In a 1930 essay, Economic Possibilities for our Grandchildren, English economist John Maynard Keynes wrote about the onset of “a new disease” which he called technological unemployment, that is “unemployment due to our discovery of means of economising the use of labour outrunning the pace at which we can find new uses for labour.”
“But this is only a temporary phase of maladjustment,” he added. “I would predict that the standard of life in progressive countries one hundred years hence will be between four and eight times as high as it is.” Keynes believed that technological progress would lead us to a brighter future. By 2030, people would likely work no more than 15 hours a week, and their biggest problem would be how to use their leisure and freedom from economic cares.
I was reminded of Keynes’ predictions while reading a number of recent articles on our emerging age of AI. After decades of unfulfilled promises and hype, AI seems to be reaching a tipping point. The necessary ingredients are finally coming together: lots and lots of data, with the volume of data pouring in expected to double every three years or so; advanced machine learning algorithms that extract insights and learn from all that data; drastically lowered technology costs for collecting, storing and analyzing these oceans of information; and access to an increasing variety of data-driven, cloud-based AI applications.
A small, but prominent group of technologists and scientists have warned that at some future time, a superintelligent AI might pose an existential threat to humanity. But while dismissing such dire concerns, most experts worry that the real threat is that AI advances could lead to widespread economic dislocation and social unrest. “Contrary to the more fantastic predictions for AI in the popular press, the Study Panel found no cause for concern that AI is an imminent threat to humankind…” was the conclusion of a recent study by AI experts. “At the same time, many of these developments will spur disruptions in how human labor is augmented or replaced by AI, creating new challenges for the economy and society more broadly.”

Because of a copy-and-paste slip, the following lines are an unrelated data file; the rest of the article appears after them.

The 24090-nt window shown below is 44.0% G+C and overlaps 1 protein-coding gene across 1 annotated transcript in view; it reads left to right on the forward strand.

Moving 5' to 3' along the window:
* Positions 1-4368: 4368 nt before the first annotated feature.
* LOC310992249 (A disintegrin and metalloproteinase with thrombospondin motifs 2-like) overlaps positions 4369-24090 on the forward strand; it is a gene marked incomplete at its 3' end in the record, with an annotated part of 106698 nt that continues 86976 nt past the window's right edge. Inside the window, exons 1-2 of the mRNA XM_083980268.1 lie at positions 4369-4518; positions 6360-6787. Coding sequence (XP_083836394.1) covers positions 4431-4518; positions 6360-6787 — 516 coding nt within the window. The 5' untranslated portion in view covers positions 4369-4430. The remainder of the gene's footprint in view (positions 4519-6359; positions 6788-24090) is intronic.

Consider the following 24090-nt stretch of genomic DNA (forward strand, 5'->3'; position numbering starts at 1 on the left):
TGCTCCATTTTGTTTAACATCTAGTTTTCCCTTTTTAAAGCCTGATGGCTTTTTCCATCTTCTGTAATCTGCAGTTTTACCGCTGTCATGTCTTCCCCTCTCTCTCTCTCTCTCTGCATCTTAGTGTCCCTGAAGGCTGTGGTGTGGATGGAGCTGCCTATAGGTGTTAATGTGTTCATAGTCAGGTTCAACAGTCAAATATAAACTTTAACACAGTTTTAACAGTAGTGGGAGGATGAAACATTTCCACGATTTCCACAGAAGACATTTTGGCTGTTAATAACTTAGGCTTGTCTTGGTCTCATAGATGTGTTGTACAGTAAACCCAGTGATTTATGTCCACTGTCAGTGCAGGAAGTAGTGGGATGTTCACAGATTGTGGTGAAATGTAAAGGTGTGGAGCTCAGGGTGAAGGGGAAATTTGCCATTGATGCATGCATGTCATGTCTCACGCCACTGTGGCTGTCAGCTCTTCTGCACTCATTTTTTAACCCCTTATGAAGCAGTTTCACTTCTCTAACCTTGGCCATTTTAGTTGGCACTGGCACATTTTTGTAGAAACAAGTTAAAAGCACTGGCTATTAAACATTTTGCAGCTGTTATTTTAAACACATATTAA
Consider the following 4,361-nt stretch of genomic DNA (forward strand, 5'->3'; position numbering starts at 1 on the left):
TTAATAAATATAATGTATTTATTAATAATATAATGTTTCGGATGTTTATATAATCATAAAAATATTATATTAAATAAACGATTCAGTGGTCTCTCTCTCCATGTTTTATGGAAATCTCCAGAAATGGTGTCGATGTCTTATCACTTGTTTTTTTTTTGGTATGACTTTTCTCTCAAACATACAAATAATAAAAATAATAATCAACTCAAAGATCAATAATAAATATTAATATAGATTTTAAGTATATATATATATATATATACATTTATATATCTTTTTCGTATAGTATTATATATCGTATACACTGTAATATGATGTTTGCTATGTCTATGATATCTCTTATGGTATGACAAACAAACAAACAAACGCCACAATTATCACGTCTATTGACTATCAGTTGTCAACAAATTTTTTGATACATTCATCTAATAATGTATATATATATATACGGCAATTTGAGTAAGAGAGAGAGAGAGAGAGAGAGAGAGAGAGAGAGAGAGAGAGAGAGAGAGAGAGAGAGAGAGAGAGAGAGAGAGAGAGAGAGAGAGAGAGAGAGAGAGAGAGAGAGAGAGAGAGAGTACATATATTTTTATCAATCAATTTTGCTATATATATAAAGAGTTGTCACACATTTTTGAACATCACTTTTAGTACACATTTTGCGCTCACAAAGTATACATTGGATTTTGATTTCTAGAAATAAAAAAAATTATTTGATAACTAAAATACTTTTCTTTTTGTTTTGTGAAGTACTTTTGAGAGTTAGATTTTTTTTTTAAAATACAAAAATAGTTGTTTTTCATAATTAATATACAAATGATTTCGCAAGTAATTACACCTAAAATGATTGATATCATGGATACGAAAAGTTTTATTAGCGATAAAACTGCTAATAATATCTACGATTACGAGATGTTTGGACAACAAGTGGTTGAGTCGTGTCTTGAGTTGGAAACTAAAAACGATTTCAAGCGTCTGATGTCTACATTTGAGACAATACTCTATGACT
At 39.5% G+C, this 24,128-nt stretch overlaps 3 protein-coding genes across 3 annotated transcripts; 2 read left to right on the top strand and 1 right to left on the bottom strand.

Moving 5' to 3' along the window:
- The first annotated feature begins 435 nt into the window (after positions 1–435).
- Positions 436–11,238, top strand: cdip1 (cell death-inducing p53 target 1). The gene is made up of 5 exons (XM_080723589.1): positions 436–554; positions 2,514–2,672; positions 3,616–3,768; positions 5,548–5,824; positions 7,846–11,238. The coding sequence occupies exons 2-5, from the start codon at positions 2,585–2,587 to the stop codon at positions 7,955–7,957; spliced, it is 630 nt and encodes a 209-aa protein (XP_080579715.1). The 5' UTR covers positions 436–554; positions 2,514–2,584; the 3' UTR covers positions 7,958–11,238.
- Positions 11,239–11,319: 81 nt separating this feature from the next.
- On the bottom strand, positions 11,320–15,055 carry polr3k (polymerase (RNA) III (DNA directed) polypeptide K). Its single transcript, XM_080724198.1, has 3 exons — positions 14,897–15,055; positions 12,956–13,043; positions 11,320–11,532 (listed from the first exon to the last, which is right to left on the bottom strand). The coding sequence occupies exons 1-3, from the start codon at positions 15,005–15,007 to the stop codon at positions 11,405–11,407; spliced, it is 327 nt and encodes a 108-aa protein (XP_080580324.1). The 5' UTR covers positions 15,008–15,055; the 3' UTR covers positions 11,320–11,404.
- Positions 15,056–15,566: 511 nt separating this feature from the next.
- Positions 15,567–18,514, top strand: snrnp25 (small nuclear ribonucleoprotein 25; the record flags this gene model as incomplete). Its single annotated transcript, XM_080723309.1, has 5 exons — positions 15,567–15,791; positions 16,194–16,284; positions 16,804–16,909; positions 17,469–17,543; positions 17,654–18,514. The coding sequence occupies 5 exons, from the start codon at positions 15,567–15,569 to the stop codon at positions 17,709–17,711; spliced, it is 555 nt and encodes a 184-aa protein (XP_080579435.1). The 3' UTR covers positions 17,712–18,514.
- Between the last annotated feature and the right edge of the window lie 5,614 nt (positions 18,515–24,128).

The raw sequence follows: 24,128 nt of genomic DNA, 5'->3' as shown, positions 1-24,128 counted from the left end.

While the future is nearly impossible to predict, opinions abound. Let me discuss a couple of very different such opinions, starting with a recent CIO Journal interview with Vinod Khosla, among the world’s most influential venture capitalists. Khosla believes that we’re entering a new age where AI will help companies reduce costs across the board, becoming a major competitive advantage, but leading to massive job displacements. He predicts that in 20 years, perhaps somewhat longer, 80 percent of the workforce may well be replaced by AI-based automation.
In a related 2014 Forbes article, Khosla wrote: “It seems likely that the top 10 to 20-percent of any profession, be they computer programmers, civil engineers, musicians, athletes or artists, will continue to do well. What happens to the bottom 20-percent or even 80-percent, if that is the delineation? Will the bottom 80-percent be able to compete effectively against computer systems that are superior to human intelligence?…”
“Even with access to better education and skills, not enough humans could adapt quickly enough to outperform intelligent software systems. It seems likely that humans will lose this race against the machine in many, if not most, work domains causing a large shift in employment much like the transition away from an agrarian economy in the early 20th century. First, we lost the physical labor battle to engines, and now, we may lose the mental labor battle.”
While acknowledging the potential for serious economic dislocations, a number of other experts are more positive about the long-term impact of AI, Their views are nicely captured in a recent Newsweek article by author and columnist Kevin Maney - “All those dire predictions about the automated economy sound like a sci-fi horror film from the ’50s: Robots are coming to take your jobs, your homes, your children. Except it’s real. And it has a happy ending.”